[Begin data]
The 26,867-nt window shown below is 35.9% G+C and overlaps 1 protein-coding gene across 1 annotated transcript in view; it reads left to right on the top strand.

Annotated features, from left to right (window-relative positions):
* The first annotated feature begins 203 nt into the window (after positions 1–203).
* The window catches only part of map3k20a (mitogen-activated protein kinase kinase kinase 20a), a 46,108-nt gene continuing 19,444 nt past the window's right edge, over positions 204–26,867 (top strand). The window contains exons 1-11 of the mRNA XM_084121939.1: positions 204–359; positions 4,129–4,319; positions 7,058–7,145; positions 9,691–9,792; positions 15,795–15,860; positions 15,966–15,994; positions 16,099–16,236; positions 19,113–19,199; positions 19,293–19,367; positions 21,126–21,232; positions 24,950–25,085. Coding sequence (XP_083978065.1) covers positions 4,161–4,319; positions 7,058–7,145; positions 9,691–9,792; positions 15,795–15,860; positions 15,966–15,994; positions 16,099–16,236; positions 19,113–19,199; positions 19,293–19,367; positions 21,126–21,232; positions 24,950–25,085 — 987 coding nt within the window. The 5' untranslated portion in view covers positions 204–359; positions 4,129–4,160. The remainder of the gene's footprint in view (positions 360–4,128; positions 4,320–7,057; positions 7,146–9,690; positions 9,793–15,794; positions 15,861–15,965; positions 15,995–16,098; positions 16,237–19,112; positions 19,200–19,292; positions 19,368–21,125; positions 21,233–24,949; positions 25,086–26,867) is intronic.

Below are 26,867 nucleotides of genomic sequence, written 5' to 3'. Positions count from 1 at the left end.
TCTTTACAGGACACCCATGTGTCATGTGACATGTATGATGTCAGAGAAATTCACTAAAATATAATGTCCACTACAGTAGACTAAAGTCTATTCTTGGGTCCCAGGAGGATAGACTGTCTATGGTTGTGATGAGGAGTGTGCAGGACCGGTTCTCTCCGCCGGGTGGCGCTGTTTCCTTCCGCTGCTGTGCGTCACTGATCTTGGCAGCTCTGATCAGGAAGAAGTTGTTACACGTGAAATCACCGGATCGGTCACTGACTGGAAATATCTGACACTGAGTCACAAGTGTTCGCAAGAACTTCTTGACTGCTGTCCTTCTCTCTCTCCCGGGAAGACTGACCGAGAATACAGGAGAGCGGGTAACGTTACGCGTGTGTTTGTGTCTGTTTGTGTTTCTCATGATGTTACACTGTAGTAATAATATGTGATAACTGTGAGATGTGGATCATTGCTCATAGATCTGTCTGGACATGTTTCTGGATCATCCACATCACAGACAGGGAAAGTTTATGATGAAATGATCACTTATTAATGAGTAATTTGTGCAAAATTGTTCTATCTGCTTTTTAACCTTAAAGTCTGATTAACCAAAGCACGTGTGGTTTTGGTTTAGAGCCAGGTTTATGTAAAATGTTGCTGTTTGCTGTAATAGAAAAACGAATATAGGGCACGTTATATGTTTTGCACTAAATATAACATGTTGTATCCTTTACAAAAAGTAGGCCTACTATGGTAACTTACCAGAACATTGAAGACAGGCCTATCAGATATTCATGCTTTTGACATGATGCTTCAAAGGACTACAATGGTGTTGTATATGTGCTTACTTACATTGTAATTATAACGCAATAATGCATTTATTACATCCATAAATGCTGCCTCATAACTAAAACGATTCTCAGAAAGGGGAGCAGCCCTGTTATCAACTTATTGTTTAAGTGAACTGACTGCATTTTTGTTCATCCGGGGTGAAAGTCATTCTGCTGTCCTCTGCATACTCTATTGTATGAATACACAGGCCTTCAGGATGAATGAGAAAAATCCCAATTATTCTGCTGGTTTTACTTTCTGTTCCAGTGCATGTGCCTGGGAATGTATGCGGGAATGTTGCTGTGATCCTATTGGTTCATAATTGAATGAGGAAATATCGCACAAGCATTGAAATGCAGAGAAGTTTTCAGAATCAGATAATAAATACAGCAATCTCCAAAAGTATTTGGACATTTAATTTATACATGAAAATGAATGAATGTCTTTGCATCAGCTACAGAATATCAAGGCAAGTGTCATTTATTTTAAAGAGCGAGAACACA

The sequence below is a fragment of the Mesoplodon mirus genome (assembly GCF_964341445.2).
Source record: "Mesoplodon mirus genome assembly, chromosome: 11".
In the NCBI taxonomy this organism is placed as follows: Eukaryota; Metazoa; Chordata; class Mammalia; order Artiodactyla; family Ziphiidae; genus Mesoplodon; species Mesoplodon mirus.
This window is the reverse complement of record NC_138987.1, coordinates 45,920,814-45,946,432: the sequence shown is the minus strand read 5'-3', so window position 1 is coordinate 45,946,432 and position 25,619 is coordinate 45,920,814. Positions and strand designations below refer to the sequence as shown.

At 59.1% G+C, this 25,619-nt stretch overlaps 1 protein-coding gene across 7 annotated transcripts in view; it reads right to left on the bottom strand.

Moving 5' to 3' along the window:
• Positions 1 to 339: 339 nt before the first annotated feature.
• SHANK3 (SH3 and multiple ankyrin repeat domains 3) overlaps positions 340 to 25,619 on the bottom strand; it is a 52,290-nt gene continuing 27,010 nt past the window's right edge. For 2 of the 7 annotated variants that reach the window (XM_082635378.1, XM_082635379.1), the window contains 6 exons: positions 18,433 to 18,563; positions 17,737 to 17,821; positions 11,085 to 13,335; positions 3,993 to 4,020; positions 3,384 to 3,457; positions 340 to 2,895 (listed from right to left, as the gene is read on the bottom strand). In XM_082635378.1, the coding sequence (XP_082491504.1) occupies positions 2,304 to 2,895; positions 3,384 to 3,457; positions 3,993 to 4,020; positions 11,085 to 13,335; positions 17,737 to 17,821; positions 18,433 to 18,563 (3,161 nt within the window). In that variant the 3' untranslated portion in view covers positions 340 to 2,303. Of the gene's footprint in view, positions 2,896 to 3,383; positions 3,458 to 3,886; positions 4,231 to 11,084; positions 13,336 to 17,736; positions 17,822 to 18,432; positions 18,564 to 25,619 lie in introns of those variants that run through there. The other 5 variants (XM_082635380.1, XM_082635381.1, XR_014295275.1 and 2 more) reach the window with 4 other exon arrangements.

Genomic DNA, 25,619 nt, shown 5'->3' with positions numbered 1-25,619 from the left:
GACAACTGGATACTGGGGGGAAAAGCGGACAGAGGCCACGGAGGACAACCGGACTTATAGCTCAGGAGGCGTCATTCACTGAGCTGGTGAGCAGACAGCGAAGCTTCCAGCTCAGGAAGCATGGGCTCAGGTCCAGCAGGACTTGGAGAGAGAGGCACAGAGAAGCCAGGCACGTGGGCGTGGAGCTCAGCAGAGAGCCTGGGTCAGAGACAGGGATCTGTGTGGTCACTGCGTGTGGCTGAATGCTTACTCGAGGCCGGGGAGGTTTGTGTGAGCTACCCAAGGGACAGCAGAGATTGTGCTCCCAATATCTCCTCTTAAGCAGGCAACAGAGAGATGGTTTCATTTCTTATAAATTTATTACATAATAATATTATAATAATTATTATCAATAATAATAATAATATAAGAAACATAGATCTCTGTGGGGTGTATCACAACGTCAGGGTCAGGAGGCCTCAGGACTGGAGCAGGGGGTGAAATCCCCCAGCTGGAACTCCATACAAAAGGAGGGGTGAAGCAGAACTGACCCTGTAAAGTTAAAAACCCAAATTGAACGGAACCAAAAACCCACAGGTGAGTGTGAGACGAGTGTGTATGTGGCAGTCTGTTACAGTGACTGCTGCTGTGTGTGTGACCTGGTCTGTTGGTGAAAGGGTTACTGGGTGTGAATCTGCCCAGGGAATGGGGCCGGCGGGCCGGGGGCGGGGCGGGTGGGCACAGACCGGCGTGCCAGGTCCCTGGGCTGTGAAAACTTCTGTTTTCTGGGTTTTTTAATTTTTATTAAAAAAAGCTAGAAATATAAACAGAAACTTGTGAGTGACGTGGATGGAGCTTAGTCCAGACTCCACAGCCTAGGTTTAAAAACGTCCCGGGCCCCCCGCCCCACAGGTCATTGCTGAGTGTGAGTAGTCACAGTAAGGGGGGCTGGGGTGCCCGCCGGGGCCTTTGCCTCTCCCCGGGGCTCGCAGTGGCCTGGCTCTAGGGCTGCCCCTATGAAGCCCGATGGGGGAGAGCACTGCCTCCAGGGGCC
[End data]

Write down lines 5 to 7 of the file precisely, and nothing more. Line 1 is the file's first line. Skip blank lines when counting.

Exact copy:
Below are 26,867 nucleotides of genomic sequence, written 5' to 3'. Positions count from 1 at the left end.
TCTTTACAGGACACCCATGTGTCATGTGACATGTATGATGTCAGAGAAATTCACTAAAATATAATGTCCACTACAGTAGACTAAAGTCTATTCTTGGGTCCCAGGAGGATAGACTGTCTATGGTTGTGATGAGGAGTGTGCAGGACCGGTTCTCTCCGCCGGGTGGCGCTGTTTCCTTCCGCTGCTGTGCGTCACTGATCTTGGCAGCTCTGATCAGGAAGAAGTTGTTACACGTGAAATCACCGGATCGGTCACTGACTGGAAATATCTGACACTGAGTCACAAGTGTTCGCAAGAACTTCTTGACTGCTGTCCTTCTCTCTCTCCCGGGAAGACTGACCGAGAATACAGGAGAGCGGGTAACGTTACGCGTGTGTTTGTGTCTGTTTGTGTTTCTCATGATGTTACACTGTAGTAATAATATGTGATAACTGTGAGATGTGGATCATTGCTCATAGATCTGTCTGGACATGTTTCTGGATCATCCACATCACAGACAGGGAAAGTTTATGATGAAATGATCACTTATTAATGAGTAATTTGTGCAAAATTGTTCTATCTGCTTTTTAACCTTAAAGTCTGATTAACCAAAGCACGTGTGGTTTTGGTTTAGAGCCAGGTTTATGTAAAATGTTGCTGTTTGCTGTAATAGAAAAACGAATATAGGGCACGTTATATGTTTTGCACTAAATATAACATGTTGTATCCTTTACAAAAAGTAGGCCTACTATGGTAACTTACCAGAACATTGAAGACAGGCCTATCAGATATTCATGCTTTTGACATGATGCTTCAAAGGACTACAATGGTGTTGTATATGTGCTTACTTACATTGTAATTATAACGCAATAATGCATTTATTACATCCATAAATGCTGCCTCATAACTAAAACGATTCTCAGAAAGGGGAGCAGCCCTGTTATCAACTTATTGTTTAAGTGAACTGACTGCATTTTTGTTCATCCGGGGTGAAAGTCATTCTGCTGTCCTCTGCATACTCTATTGTATGAATACACAGGCCTTCAGGATGAATGAGAAAAATCCCAATTATTCTGCTGGTTTTACTTTCTGTTCCAGTGCATGTGCCTGGGAATGTATGCGGGAATGTTGCTGTGATCCTATTGGTTCATAATTGAATGAGGAAATATCGCACAAGCATTGAAATGCAGAGAAGTTTTCAGAATCAGATAATAAATACAGCAATCTCCAAAAGTATTTGGACATTTAATTTATACATGAAAATGAATGAATGTCTTTGCATCAGCTACAGAATATCAAGGCAAGTGTCATTTATTTTAAAGAGCGAGAACACA

The sequence below is a fragment of the Mesoplodon mirus genome (assembly GCF_964341445.2).